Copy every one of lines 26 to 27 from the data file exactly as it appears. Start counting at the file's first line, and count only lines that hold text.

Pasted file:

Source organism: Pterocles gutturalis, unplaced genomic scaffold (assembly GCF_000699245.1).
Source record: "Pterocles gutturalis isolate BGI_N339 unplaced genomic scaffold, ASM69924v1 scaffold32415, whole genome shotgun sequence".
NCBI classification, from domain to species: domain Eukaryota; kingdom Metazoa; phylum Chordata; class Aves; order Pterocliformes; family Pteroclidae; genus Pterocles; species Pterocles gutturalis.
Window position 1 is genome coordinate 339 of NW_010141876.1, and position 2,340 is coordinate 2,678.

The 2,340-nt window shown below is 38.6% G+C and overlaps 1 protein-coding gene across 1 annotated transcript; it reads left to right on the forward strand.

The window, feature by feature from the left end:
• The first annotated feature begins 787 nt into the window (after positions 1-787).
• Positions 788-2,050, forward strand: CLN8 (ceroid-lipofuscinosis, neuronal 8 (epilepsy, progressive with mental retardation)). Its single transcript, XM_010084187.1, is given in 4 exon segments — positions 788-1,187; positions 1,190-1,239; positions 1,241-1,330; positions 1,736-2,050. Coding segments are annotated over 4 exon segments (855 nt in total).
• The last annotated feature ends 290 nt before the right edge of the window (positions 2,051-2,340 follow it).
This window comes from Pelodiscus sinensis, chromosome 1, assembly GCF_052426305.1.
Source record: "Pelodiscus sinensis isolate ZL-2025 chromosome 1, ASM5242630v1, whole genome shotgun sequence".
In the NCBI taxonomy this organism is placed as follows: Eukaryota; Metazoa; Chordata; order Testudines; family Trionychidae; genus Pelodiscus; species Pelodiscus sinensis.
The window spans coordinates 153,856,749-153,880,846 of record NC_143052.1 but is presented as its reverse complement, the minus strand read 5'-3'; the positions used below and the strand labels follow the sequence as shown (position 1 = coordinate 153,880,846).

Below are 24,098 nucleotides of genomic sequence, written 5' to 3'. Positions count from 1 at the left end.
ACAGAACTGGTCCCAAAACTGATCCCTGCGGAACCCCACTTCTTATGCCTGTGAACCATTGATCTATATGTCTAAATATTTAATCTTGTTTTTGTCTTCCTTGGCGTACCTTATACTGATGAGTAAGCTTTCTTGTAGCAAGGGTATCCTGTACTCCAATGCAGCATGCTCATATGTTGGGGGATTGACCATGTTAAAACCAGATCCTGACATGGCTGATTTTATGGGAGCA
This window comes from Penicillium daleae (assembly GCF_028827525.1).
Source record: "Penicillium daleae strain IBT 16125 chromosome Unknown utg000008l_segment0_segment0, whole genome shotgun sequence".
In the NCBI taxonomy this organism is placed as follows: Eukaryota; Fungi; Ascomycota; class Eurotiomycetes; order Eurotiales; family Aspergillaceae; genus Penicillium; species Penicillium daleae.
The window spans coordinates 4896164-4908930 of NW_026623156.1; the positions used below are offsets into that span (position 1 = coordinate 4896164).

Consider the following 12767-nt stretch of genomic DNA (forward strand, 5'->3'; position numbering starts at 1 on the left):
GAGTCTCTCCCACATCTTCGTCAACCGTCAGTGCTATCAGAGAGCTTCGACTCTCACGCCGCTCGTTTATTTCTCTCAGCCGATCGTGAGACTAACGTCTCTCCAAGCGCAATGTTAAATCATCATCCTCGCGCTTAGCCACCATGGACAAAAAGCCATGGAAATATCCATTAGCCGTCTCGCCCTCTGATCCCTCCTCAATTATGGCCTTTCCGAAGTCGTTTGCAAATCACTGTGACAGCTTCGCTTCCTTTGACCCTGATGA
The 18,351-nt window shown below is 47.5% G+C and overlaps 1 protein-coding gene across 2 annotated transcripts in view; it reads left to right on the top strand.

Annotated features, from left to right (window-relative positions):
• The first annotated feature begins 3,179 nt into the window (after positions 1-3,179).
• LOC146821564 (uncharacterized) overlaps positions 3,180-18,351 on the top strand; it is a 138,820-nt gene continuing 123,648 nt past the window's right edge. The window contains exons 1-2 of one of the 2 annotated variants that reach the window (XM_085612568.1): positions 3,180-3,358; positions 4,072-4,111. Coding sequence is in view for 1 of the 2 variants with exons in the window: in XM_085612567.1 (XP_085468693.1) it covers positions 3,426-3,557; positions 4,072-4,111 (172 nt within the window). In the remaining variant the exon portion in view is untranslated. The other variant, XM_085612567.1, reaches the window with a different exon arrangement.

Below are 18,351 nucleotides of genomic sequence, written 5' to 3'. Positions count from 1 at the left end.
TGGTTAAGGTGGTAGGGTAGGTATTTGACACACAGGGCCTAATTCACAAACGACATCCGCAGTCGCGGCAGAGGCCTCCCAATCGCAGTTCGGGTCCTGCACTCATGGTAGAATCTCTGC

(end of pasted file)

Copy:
Below are 18,351 nucleotides of genomic sequence, written 5' to 3'. Positions count from 1 at the left end.
TGGTTAAGGTGGTAGGGTAGGTATTTGACACACAGGGCCTAATTCACAAACGACATCCGCAGTCGCGGCAGAGGCCTCCCAATCGCAGTTCGGGTCCTGCACTCATGGTAGAATCTCTGC